0

For a system of point particles, the definition $$\vec{L}_i=\vec{r}_i\times\vec{p}_i$$ is always true; it's just a definition. I see no reason why that won't work here. The only choice you have to make is where to measure the position vectors $\vec{r}_i$ from. A particularly convenient position from which to measure $\vec{r}_i$ is the rotation axis. One ...

2

Let there be $n$ coordinates $q^j$. Ref. 1 is discussing in Section 2.4 a type of non-holonomic constraints that is known as semi-holonomic constraints. However we interpret OP's question (v2) as mostly being about counting independent degrees of freedom in constrained systems, and not so much about semi-holonomic constraints per se. Therefore, to gain ...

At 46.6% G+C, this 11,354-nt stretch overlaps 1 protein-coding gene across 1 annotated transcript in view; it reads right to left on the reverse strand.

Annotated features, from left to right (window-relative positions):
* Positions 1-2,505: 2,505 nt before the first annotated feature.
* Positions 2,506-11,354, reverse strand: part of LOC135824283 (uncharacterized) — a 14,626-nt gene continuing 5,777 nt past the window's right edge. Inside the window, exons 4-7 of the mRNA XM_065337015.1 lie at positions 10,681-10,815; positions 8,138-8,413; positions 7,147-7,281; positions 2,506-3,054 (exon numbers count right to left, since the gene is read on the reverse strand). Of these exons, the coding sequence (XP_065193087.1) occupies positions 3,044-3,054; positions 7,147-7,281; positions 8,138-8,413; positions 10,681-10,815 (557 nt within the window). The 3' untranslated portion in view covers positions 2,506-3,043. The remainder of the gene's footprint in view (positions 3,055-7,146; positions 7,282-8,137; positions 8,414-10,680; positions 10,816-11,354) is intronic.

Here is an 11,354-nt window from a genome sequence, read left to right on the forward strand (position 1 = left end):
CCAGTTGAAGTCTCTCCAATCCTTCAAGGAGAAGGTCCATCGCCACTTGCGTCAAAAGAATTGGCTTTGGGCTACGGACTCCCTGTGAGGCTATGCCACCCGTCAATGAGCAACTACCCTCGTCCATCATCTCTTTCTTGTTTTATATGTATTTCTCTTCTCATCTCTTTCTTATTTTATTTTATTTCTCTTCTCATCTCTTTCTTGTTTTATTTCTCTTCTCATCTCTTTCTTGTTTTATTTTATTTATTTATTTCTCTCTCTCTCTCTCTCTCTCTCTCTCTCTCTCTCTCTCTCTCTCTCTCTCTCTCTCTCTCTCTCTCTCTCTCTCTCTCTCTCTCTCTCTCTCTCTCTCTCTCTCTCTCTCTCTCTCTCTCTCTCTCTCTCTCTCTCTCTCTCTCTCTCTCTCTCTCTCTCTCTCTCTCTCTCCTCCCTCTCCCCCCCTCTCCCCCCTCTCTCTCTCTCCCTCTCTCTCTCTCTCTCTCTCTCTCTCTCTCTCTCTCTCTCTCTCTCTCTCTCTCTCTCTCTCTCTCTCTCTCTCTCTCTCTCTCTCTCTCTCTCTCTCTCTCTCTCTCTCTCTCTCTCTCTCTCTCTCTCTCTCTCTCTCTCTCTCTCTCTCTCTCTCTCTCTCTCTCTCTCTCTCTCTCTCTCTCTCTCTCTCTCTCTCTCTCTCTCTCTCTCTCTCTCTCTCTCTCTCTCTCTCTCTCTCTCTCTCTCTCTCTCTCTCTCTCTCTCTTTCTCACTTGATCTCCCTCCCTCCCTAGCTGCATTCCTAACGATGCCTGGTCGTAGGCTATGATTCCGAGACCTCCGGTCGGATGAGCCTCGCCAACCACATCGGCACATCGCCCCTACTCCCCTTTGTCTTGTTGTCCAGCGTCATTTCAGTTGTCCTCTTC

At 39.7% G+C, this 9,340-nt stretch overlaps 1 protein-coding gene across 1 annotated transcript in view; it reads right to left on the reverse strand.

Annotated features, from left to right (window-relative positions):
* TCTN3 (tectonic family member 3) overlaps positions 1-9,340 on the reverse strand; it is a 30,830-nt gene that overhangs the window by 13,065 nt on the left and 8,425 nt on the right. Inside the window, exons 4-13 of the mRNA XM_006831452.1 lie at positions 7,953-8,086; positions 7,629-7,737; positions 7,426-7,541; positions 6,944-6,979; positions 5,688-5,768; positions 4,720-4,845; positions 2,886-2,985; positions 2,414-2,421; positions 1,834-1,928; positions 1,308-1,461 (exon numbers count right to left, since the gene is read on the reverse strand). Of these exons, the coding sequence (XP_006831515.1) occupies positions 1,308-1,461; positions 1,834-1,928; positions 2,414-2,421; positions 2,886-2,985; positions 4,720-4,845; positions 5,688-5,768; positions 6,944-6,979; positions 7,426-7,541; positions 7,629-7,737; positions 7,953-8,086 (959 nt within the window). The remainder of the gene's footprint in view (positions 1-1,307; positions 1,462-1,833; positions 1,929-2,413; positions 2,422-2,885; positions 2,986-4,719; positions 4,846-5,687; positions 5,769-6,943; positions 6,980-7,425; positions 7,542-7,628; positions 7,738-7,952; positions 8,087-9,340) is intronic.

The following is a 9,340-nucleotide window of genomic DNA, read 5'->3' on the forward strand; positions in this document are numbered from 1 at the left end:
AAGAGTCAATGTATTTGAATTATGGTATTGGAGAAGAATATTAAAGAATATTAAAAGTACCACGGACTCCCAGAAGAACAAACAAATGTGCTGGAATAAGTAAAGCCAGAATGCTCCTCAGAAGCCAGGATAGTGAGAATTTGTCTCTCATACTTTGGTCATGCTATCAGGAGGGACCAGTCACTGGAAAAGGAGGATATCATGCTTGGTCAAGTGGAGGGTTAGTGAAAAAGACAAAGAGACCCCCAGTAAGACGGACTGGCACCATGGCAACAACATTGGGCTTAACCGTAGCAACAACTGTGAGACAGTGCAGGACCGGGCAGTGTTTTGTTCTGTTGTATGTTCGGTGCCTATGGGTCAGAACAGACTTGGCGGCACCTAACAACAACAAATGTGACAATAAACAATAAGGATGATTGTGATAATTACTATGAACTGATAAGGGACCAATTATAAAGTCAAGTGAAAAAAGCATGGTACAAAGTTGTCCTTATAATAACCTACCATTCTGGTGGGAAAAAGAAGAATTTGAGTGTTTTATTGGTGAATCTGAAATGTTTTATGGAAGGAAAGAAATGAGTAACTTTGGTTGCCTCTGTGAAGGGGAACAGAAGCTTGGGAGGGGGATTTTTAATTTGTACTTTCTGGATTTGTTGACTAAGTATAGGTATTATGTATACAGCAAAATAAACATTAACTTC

1

This is a fact about the hamiltonian compared to the lagrangian which I find not trivial (and worth to keep in mind). Suppose that the lagrangian $L$ and hamiltonian $H$ are cyclic with respect to some coordinate $q_1$. Then we have a theorem (cfr. [1]): The evolution of the other coordinates $q_2,...,q_n$ is the one of a system with $n-2$ independent ...

2